In a nutshell: The European Commission is preparing its conclusions in the Amazon antitrust case, which could turn ugly for the retail giant, who faces a fine of up to ten percent of its 2019 global revenue for using third-party seller data to guide its own product strategies on the Amazon Marketplace.

The EU crusade against US big tech continues, with plans to file antitrust charges against Amazon for controversial business practices that have riled up third-party sellers who have struggled to compete with the retail giant on its online marketplace. This is the culmination of a two year-long antitrust probe that's been investigating how Amazon may have abused its online retail dominance to squash smaller rivals. A major concern has been Amazon's misuse of data collected from third-party sellers to compete against them on the Marketplace.

The person behind the effort is Margrethe Vestager, the famous European Commissioner who is now in charge of digital policy and antitrust enforcement. She's taken a keen interest in US tech giants and their penchant for using their dominant power in certain markets to capture new ones, as well as stopping potential rivals in their tracks through strategic acquisitions and tuning of search algorithms.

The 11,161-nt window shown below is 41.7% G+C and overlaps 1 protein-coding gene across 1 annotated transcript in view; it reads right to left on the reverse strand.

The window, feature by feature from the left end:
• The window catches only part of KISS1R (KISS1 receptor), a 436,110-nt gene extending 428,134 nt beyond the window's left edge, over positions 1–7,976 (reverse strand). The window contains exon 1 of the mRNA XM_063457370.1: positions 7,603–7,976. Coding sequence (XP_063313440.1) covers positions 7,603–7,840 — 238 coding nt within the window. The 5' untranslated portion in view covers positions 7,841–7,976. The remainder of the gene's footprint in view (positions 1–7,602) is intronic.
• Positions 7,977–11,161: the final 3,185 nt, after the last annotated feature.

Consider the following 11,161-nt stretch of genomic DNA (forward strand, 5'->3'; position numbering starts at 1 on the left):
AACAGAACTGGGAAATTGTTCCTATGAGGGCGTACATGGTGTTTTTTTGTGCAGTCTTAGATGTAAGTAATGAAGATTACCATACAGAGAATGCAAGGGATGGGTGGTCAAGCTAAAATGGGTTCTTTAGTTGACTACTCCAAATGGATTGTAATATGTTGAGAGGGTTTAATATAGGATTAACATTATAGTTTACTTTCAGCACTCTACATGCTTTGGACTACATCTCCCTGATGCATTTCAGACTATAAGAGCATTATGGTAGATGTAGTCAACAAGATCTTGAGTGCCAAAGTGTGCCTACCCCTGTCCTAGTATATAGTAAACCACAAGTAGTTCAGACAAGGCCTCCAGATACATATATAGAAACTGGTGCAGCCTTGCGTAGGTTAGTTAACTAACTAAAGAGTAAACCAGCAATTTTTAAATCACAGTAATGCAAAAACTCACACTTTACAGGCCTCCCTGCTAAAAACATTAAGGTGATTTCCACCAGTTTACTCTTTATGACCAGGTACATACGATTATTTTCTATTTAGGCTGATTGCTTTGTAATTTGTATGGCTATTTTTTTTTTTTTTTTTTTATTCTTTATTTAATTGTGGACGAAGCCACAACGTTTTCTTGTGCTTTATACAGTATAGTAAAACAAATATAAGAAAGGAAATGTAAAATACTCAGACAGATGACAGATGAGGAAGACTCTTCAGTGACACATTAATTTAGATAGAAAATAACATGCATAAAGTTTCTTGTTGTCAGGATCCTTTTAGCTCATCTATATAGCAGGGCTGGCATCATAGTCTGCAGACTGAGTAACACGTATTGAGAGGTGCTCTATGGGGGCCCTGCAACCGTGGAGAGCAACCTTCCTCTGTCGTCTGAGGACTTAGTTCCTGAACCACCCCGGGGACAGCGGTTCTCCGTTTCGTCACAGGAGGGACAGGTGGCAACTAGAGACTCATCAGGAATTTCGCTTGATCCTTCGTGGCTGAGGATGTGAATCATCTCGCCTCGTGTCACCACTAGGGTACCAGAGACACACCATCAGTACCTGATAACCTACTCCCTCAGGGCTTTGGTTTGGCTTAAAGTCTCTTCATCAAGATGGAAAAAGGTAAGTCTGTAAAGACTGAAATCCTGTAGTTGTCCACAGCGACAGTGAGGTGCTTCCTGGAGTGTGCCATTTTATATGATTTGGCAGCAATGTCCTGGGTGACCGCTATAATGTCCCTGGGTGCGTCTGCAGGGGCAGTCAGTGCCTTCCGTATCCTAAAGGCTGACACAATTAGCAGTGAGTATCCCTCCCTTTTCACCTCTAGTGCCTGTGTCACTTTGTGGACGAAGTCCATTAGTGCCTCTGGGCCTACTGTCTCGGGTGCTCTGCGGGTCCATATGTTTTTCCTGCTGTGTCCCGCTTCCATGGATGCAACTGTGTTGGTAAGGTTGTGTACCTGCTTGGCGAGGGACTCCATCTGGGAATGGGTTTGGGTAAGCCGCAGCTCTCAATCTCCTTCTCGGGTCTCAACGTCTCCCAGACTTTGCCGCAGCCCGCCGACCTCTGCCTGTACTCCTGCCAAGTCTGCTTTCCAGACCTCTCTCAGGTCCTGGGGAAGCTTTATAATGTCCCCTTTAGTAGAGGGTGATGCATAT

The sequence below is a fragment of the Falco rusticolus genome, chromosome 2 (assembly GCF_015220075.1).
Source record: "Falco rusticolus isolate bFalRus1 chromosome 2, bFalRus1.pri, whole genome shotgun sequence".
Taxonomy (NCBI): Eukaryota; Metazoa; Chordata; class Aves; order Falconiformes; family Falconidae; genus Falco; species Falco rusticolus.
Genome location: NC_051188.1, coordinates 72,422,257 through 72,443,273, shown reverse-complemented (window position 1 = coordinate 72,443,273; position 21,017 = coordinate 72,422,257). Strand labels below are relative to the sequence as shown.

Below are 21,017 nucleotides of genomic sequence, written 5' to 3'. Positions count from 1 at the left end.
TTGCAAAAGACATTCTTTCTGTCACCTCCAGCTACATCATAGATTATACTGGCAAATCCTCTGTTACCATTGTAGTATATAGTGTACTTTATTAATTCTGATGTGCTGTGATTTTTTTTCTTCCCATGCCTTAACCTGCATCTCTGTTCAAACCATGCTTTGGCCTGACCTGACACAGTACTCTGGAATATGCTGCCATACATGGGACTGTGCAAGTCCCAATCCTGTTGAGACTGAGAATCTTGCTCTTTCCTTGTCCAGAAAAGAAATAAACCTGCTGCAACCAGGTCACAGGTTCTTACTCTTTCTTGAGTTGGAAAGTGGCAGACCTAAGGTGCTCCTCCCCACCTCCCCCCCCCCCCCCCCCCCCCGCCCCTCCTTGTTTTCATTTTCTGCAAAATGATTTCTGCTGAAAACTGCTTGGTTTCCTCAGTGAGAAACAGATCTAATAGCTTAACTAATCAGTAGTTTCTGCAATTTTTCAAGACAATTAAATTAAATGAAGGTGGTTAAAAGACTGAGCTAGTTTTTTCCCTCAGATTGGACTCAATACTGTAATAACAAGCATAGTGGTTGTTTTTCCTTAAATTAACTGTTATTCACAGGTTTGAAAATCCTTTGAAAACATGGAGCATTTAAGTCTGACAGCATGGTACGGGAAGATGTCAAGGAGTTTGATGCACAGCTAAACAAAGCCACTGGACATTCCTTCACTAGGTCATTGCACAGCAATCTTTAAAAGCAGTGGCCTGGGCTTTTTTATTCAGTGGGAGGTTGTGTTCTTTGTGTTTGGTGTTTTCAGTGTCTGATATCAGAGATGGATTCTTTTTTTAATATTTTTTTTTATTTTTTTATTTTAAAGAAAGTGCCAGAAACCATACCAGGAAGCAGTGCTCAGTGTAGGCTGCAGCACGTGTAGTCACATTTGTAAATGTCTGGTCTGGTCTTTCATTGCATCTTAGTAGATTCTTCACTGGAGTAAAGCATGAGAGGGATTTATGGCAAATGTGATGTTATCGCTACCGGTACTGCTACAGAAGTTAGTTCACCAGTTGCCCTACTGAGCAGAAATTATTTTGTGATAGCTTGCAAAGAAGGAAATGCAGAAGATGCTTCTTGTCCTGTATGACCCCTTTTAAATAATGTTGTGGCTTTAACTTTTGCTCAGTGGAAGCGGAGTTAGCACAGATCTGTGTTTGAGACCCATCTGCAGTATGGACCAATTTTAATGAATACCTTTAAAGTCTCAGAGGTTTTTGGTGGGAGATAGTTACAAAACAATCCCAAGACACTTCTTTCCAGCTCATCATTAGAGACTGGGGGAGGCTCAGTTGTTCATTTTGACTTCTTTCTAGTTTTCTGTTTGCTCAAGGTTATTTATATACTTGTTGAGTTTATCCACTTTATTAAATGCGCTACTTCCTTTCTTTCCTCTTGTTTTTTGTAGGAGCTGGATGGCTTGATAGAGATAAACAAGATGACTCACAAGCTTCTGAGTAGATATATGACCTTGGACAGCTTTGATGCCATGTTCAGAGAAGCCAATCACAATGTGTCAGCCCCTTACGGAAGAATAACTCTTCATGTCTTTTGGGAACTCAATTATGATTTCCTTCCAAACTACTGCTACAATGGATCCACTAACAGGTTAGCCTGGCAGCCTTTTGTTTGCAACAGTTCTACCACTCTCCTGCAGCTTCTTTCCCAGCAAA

Several Amazon employees told the Wall Street Journal that the company had been using what should be proprietary seller data to aid in the design and pricing strategies for its own white-label products.

An official "statement of objections" could come as early as this month, although it's likely that a final decision on whether Amazon broke EU antitrust law is still a year out.

When that happens, Amazon could be fined for up to 10 percent of its annual global turnover, or approximately $28 billion. That could be the mirrored in the US, as lawmakers are asking the company for clarifications on its data policies and calling for a criminal antitrust probe since Amazon had previously stated it doesn't use third-party seller data to gain an unfair advantage.

Vestager is only getting started, with Google already fined $9 billion in three separate probes, and other companies like Facebook and Broadcom being closely investigated for anticompetitive behavior and data collection practices.